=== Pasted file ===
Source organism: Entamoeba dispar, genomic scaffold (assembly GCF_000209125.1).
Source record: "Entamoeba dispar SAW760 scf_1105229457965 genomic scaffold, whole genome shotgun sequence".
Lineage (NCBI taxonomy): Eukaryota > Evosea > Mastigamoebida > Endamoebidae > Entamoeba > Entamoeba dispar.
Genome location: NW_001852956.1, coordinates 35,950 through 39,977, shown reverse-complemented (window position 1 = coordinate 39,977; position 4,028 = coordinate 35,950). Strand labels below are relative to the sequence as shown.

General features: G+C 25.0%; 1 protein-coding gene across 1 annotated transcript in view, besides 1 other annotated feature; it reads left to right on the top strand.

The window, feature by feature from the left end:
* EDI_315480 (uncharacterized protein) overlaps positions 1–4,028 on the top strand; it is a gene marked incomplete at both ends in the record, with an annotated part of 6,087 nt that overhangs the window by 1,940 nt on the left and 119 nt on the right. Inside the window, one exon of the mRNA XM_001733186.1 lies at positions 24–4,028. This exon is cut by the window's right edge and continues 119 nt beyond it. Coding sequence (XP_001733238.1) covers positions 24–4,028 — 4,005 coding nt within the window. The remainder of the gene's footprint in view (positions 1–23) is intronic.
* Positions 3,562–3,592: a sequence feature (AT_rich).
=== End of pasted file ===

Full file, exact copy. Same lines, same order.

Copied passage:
Source organism: Entamoeba dispar, genomic scaffold (assembly GCF_000209125.1).
Source record: "Entamoeba dispar SAW760 scf_1105229457965 genomic scaffold, whole genome shotgun sequence".
Lineage (NCBI taxonomy): Eukaryota > Evosea > Mastigamoebida > Endamoebidae > Entamoeba > Entamoeba dispar.
Genome location: NW_001852956.1, coordinates 35,950 through 39,977, shown reverse-complemented (window position 1 = coordinate 39,977; position 4,028 = coordinate 35,950). Strand labels below are relative to the sequence as shown.

General features: G+C 25.0%; 1 protein-coding gene across 1 annotated transcript in view, besides 1 other annotated feature; it reads left to right on the top strand.

The window, feature by feature from the left end:
* EDI_315480 (uncharacterized protein) overlaps positions 1–4,028 on the top strand; it is a gene marked incomplete at both ends in the record, with an annotated part of 6,087 nt that overhangs the window by 1,940 nt on the left and 119 nt on the right. Inside the window, one exon of the mRNA XM_001733186.1 lies at positions 24–4,028. This exon is cut by the window's right edge and continues 119 nt beyond it. Coding sequence (XP_001733238.1) covers positions 24–4,028 — 4,005 coding nt within the window. The remainder of the gene's footprint in view (positions 1–23) is intronic.
* Positions 3,562–3,592: a sequence feature (AT_rich).